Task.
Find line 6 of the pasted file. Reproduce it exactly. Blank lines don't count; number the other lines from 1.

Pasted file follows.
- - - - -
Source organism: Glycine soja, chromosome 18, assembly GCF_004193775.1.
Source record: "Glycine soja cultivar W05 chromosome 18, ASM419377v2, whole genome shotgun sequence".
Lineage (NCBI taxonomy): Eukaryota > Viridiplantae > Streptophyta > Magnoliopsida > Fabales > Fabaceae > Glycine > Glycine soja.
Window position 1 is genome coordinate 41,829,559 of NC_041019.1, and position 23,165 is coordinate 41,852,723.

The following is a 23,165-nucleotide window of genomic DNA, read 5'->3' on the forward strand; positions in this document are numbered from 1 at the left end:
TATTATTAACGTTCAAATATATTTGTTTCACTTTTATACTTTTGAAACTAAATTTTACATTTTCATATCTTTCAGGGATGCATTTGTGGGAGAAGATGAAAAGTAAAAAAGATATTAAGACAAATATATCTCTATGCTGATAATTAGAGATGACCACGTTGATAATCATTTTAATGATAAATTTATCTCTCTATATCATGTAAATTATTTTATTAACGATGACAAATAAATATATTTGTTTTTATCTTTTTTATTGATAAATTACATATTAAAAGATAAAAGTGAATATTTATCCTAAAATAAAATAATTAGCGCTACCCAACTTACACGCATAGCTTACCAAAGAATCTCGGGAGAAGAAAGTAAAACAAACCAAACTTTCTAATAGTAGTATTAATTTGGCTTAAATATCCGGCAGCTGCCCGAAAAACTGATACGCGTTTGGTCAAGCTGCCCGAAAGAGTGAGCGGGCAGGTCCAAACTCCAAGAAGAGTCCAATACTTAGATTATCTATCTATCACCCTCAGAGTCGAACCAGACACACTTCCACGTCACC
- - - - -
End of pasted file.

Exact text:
TATTATTAACGTTCAAATATATTTGTTTCACTTTTATACTTTTGAAACTAAATTTTACATTTTCATATCTTTCAGGGATGCATTTGTGGGAGAAGATGAAAAGTAAAAAAGATATTAAGACAAATATATCTCTATGCTGATAATTAGAGATGACCACGTTGATAATCATTTTAATGATAAATTTATCTCTCTATATCATGTAAATTATTTTATTAACGATGACAAATAAATATATTTGTTTTTATCTTTTTTATTGATAAATTACATATTAAAAGATAAAAGTGAATATTTATCCTAAAATAAAATAATTAGCGCTACCCAACTTACACGCATAGCTTACCAAAGAATCTCGGGAGAAGAAAGTAAAACAAACCAAACTTTCTAATAGTAGTATTAATTTGGCTTAAATATCCGGCAGCTGCCCGAAAAACTGATACGCGTTTGGTCAAGCTGCCCGAAAGAGTGAGCGGGCAGGTCCAAACTCCAAGAAGAGTCCAATACTTAGATTATCTATCTATCACCCTCAGAGTCGAACCAGACACACTTCCACGTCACC